A recent survey in Government Fleet Magazine suggests about 33% of all responding fleet managers plan to retire within the next five years. This will result in a major shortage of knowledgeable, seasoned fleet managers, with many less experienced managers taking over. Some new fleet managers have experience, but many do not. Moving into a position that manages from the 30,000-foot level can be intimidating given the massive amount of responsibility now heaped onto your plate. If you are a new fleet manager, you understand the solid work and preparation needed to get to this step; now, it’s time to produce.
As a new fleet manager, you are hopefully inheriting a solid operation with a great team and solid business plan. Maybe you were part of a robust succession plan, and had the good fortune to come up through the ranks and observe multiple facets of your organization. Fortunately, the aforementioned survey indicates 64% of succession plans include actively training someone on staff to take over when the fleet manager retires.
Unfortunately, with shrinking budgets, most operations no longer have the luxury of a fleet manager with a deputy or assistant waiting in the wings to take over. Harder yet are the transitions when someone from the outside is hired with little or no fleet experience. When this occurs, any succession plan must include an element of training. About 22% of the survey succession plans indicate the retiring manager may stay on after the new fleet manager starts to provide training, either as an active employee or a contractor.
This is an excellent way for a retiring fleet manager to transition and pass on decades of institutional knowledge and experience. As a trainer, you have the responsibility to point the new fleet manager in the direction he or she needs to go to succeed and surpass your own accomplishments. You must also acknowledge the great deal of trust placed in you by the leaders who asked you to mentor the next fleet manager.
A trainer should first spend time getting to know the management style of the new fleet manager. This is not to compare whether or not your styles and beliefs are compatible, but to help the new manager understand where the pitfalls and advantages will be as he or she acclimates to the existing culture. Changes will come with any new manager — maybe from them, or through marching orders from above.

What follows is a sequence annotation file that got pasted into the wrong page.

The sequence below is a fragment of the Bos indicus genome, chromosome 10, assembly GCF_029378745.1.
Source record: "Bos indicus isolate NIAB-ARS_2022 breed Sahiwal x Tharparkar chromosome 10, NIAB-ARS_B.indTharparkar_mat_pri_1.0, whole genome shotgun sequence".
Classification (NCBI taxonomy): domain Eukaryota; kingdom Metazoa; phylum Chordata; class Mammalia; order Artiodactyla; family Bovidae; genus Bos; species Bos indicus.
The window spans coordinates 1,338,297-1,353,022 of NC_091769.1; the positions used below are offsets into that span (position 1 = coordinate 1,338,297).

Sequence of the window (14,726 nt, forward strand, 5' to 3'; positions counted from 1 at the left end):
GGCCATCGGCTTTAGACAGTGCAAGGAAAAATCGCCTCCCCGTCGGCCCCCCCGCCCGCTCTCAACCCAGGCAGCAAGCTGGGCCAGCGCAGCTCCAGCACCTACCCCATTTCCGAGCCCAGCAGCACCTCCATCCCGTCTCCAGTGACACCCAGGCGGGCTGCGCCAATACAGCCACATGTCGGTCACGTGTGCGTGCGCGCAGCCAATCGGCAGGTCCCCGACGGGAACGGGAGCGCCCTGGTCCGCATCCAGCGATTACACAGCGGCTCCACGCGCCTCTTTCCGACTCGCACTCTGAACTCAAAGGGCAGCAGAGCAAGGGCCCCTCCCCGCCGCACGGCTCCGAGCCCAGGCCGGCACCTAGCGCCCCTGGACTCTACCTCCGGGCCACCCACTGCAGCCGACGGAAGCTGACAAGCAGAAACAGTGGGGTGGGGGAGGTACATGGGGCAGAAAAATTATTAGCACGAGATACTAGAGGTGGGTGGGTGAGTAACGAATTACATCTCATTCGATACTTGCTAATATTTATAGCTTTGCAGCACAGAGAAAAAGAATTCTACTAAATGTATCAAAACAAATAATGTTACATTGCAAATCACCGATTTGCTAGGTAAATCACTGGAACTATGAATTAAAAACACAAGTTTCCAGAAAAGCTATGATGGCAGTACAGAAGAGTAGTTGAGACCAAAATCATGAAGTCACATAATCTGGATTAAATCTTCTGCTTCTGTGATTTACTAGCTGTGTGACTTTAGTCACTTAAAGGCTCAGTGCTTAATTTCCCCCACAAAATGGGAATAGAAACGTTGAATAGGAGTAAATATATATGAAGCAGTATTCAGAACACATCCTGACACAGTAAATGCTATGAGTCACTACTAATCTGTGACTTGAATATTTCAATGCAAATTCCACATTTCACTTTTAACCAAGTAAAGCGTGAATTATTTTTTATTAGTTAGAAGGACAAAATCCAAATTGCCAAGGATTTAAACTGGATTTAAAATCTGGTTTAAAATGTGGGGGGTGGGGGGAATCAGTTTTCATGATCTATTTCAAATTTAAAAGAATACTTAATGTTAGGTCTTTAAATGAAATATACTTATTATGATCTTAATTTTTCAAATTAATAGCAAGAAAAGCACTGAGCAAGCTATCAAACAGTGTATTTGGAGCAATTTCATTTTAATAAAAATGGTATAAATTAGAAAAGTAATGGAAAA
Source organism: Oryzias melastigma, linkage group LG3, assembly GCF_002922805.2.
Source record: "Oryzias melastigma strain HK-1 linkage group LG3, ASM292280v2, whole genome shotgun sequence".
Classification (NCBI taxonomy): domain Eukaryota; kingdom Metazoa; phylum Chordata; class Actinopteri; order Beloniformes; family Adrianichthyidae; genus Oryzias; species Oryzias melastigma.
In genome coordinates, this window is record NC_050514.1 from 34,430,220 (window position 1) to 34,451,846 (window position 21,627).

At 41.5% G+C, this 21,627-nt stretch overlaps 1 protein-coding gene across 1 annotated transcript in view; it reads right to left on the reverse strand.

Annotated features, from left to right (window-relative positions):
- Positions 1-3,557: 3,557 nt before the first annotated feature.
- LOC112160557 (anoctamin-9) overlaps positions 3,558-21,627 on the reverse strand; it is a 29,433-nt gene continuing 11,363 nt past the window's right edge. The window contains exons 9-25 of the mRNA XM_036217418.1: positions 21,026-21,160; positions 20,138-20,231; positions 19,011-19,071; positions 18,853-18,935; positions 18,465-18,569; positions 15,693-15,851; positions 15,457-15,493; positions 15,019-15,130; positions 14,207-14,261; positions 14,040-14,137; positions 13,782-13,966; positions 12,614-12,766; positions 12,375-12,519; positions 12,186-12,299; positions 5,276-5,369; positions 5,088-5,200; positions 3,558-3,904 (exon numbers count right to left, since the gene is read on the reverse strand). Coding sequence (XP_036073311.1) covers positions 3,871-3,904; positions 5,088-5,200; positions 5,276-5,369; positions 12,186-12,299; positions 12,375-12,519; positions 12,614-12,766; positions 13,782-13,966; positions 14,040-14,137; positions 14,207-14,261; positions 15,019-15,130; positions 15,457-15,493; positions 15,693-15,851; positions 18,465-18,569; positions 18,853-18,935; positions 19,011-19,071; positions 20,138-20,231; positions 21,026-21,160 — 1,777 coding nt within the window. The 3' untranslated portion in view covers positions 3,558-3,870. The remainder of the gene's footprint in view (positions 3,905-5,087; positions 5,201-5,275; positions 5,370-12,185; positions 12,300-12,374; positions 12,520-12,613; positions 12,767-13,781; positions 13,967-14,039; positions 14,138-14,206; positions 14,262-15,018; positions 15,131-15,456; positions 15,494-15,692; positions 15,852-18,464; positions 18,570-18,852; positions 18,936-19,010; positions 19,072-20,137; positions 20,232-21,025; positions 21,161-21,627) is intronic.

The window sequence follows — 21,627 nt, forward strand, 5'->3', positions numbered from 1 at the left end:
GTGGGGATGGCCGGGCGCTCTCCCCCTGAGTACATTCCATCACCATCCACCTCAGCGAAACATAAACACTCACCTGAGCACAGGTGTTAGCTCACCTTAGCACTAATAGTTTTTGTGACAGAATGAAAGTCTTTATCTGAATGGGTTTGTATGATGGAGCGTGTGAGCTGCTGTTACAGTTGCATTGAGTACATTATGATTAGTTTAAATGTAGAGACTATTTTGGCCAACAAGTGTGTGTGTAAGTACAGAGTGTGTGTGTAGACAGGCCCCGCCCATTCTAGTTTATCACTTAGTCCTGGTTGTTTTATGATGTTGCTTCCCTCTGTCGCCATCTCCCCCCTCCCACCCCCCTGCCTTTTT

You will likely need to focus on many fundamental duties that are second nature to you. If the new fleet manager comes from private industry, you may spend a great deal of time explaining the vast differences between efficiencies they are used to and how to navigate the slower, more deliberate pace of government bureaucracies.
You will spend time stressing the importance of developing, explaining, defending, and ultimately, monitoring the budget, which is the driver of the organization. The people are just as important, as they represent the lifeblood of the organization. Invite questions as to why things are done a certain way and answer them with solid reasoning. With the inevitable change, mistakes will happen. Emphasizing mistakes can provide great learning opportunities for making better decisions down the road.
How new fleet managers will learn their craft varies. Your job as a trainer is to find and use the most effective methods to inspire the new manager to learn the skills that took you a career to build, and to ultimately make the operation their own. This is a lofty goal. The new manager needs to be ready for the known challenges, and those that cannot be anticipated. Who could have imagined COVID-19?
The rewards are many. Outstanding fleet managers strive to leave an operation better than when they inherited it. What better way to do that than help guide the next fleet manager to achieve bigger and better things? Take that knowledge and experience and pass it on!